After outsourcing to Flextronics, LEGO Group decided it was more cost effective to keep manufacturing setup in house. With this move, LEGO supply chain can develop much faster through the best, leanest and highest quality solution at all times (Pearce &Robinson, pg 12-2, 2011).
Now that LEGO Group has regained the control of the manufacturing process, they decided to establish a slogan; “Only the Best is Good Enough”. In other words, they want only the best from start to finish, from the making of Lego’s to selling them on shelves in the store. Alternative Solutions
1. Come up with new ways to differentiate themselves from other “Manufacturers” that try to imitate Lego. This can be done through extensive marketing strategies, implementing new categories or even expanding to new, untapped markets. 2. Increase market shares in Eastern Europe and invest in emerging markets (China, India and Mexico).
Once LEGO Group has done this; they will be able to expand their portfolio and even the company itself. 3. Find a way to increase placement in movies (they have began to do this).
Movies are a very great way to showcase what Lego’s are capable of doing. Expanding the minds and creativity of today’s children. Selected Solution to the Problem
With Lego trying to differentiate themselves from other manufacturers, they can certainly continue with the themed Lego’s they have been. By continuing to keep track of today’s trends of children in the middle to upper middle class, they can stay ahead of the competition. Once Lego has established the trends among the selected demographic and even ages, they can implement a strategy to produce Lego products that will appeal to middle and upper class children.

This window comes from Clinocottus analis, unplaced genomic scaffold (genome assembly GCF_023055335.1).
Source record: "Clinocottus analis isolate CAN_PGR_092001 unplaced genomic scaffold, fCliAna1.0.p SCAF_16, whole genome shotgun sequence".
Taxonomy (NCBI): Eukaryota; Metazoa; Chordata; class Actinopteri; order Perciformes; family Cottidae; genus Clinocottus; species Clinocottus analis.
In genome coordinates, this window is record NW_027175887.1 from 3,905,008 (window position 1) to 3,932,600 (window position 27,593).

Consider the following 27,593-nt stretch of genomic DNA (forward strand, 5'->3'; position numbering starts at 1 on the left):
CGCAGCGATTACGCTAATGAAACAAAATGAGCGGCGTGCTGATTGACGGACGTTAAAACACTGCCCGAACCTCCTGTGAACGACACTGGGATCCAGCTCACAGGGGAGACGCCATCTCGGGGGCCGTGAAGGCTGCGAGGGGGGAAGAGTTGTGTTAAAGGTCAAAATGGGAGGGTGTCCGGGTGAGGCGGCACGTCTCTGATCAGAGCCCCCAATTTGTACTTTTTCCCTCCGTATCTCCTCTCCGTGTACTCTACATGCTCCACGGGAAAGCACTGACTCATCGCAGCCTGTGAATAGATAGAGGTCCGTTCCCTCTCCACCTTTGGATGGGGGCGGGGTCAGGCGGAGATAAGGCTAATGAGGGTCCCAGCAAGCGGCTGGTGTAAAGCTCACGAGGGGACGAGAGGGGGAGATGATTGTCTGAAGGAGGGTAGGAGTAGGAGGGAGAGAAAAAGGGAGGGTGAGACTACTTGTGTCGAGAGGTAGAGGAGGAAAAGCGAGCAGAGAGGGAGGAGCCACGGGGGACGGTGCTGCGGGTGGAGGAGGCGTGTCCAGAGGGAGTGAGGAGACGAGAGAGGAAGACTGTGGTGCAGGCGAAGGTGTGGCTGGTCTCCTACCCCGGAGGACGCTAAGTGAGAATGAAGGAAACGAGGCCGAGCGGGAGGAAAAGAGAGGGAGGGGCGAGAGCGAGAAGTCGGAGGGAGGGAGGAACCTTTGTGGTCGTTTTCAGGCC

The concept of “children’s rights” is something that some people find difficult, and many people fail to understand. It is easily trivialised, and yet it addresses issues central to the safety, well-being and development of our youngest citizens, and indeed our society as a whole. Children’s rights and interests are often forgotten and the very rationale for the Convention on the Rights of the ...
Another part of this solution would be tapping into other countries that currently don’t have Lego’s. By getting into these untapped markets, they can easily expand their current portfolio. With this expansion, they can also find trends in these areas that maybe have been discovered yet. This would be like when “Hello Kitty” started up in Japan. Within a few years, Hello Kitty was making a huge splash within the U.S. Implementation
Implementation would begin by looking at the target audience. In this instance, it would be the untapped market that currently doesn’t see Lego. There maybe a imitation Lego like building block and this would in a sense, hurtful if they sell theirs for less. Along with implementation, Lego would look at either manufacturing in the selected untapped markets, or import from their established manufacturer locations. This could be a win-lose, win-win, or a lose-lose. This step is very crucial to the success of LEGO Group.
Once implementation has been developed, it is now time to move on to executing. During this stage, logistics, warehouses and even shipping of the Lego’s will be finalized and executed to expand into untapped markets. Along with the execution, they must supervise every aspect to ensure that they are providing the products that the demographics who are want or looking for. Recommendations and Conclusion
With expansion into Eastern Europe or even investing in emerging markets, LEGO Group cannot go wrong. With Lego wanting every child to expand their minds by providing only the best to help children unlock that creativity within themselves. By increasing product placement in movies, expanding Lego friends segment and even providing “Direct to Customer” activities, the LEGO Group can drastically expand there already powerful, unique Lego brand.
Gvozdev, E. (13 Dec 2013).
Lego: Strategy Analysis & Business Model. Retrieved 20 February 2015 from http://www.slideshare.net/egvozdev/lego-case-strategy-analysis
Chapter Objectives • To define internal and external labour markets • To outline the role of HRM as the interface between an organisation and its labour markets • To identify the changing labour market conditions under which contemporary organisations operate • To critically evaluate the implications for HRM of the ‘knowledge economy’ • To outline how labour market trends are impacting upon how ...